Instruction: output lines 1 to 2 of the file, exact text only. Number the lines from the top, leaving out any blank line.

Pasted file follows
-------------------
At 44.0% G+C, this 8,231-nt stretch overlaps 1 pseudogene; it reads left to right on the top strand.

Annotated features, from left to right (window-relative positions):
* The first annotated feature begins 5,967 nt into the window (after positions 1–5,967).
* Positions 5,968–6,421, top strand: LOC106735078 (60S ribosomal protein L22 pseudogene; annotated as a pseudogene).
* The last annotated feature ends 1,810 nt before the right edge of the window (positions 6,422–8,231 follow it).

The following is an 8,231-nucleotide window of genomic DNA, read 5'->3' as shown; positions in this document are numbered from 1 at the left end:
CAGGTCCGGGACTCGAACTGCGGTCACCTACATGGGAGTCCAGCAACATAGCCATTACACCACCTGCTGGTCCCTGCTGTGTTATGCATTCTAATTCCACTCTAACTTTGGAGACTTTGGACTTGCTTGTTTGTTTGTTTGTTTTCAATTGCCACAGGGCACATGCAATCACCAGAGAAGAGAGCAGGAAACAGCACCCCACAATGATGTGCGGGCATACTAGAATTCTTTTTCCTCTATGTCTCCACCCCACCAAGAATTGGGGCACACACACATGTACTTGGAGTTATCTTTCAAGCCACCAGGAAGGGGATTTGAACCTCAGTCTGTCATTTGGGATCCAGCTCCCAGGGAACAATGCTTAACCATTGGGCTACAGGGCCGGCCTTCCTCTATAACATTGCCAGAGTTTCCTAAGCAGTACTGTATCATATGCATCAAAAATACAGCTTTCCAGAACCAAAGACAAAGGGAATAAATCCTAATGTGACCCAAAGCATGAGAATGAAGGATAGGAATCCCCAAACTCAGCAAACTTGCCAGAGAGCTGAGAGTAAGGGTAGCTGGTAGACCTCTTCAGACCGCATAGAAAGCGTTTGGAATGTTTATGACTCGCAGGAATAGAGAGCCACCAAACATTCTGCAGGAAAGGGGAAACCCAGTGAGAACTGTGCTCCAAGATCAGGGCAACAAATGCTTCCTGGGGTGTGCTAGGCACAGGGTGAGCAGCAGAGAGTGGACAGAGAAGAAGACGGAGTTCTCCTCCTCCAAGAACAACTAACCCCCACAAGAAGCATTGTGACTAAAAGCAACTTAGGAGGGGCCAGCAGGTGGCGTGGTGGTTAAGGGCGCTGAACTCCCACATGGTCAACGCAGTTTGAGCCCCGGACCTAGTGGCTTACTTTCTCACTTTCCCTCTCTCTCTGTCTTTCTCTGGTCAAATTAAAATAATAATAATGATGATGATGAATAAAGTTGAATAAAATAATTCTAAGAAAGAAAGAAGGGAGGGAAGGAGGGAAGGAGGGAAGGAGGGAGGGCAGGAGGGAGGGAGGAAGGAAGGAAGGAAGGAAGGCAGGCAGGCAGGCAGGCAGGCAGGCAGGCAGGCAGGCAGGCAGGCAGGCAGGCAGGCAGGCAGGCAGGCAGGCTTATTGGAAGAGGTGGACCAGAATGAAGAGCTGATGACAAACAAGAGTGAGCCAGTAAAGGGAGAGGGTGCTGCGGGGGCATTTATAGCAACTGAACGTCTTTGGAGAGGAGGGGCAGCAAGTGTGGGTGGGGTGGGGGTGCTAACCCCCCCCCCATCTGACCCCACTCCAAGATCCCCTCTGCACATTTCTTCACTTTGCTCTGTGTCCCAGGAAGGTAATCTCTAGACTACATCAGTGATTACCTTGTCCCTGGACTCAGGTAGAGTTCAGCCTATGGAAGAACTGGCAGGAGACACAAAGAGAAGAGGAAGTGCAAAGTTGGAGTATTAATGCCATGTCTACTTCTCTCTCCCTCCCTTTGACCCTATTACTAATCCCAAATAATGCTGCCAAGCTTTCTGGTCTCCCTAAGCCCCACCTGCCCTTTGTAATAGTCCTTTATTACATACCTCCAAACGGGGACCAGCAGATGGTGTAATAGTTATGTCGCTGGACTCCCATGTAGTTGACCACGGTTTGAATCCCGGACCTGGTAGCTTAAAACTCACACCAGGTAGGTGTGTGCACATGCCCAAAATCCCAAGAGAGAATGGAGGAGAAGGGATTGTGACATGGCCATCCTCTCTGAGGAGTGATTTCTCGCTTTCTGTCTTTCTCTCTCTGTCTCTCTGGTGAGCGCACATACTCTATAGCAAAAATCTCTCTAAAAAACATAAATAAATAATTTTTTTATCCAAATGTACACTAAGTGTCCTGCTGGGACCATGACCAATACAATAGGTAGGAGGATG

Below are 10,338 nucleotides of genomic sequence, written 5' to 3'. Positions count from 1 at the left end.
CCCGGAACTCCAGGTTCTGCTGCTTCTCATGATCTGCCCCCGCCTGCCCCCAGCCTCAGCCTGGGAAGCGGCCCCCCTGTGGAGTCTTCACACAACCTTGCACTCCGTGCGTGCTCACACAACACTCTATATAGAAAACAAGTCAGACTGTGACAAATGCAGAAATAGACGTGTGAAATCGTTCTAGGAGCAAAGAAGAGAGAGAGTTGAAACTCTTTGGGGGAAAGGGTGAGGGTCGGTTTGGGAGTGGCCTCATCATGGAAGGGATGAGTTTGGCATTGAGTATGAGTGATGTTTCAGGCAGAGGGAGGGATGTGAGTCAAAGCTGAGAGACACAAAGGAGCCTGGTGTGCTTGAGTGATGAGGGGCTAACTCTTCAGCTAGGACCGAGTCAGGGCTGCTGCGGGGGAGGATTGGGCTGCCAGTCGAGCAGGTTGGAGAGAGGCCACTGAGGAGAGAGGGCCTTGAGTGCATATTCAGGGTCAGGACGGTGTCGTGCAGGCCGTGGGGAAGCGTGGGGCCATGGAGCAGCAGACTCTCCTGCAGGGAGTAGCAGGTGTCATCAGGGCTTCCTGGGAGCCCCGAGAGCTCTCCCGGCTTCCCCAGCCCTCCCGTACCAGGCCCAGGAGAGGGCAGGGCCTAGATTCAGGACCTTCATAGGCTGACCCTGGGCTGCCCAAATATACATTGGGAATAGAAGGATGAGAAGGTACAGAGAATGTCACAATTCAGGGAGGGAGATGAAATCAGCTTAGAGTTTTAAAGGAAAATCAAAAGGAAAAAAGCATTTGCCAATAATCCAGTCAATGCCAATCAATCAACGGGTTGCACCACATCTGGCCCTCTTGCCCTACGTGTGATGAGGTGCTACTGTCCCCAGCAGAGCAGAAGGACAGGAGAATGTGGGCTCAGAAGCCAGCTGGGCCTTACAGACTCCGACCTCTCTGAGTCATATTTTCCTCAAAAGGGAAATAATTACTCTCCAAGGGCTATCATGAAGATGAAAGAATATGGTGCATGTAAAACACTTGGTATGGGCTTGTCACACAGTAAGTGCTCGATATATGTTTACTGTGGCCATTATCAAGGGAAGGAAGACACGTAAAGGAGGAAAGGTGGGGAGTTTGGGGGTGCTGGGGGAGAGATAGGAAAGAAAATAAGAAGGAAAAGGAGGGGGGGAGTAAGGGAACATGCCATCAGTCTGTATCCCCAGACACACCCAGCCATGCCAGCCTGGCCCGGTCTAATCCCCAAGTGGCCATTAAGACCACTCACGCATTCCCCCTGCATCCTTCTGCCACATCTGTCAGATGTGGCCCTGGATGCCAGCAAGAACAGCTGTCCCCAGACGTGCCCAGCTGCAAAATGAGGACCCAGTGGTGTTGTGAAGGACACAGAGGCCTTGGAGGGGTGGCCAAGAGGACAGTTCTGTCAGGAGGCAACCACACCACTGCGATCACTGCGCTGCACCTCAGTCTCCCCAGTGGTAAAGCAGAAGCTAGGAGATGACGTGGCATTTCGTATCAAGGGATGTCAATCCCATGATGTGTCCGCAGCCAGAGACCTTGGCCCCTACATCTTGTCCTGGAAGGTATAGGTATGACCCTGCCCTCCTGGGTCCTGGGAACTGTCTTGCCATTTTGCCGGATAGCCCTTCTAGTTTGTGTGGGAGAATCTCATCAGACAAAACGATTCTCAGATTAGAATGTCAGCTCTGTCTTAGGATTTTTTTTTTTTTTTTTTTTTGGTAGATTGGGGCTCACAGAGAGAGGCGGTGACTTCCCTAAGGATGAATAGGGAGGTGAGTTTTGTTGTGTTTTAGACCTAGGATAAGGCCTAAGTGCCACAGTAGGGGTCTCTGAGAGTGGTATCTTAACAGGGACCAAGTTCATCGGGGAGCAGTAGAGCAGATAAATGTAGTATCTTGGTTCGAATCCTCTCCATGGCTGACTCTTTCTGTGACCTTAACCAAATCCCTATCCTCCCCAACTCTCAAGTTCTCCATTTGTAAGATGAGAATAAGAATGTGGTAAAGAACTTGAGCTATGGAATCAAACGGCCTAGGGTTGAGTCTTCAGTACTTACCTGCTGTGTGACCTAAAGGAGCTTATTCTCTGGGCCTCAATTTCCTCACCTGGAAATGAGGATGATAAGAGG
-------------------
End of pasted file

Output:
At 44.0% G+C, this 8,231-nt stretch overlaps 1 pseudogene; it reads left to right on the top strand.

Annotated features, from left to right (window-relative positions):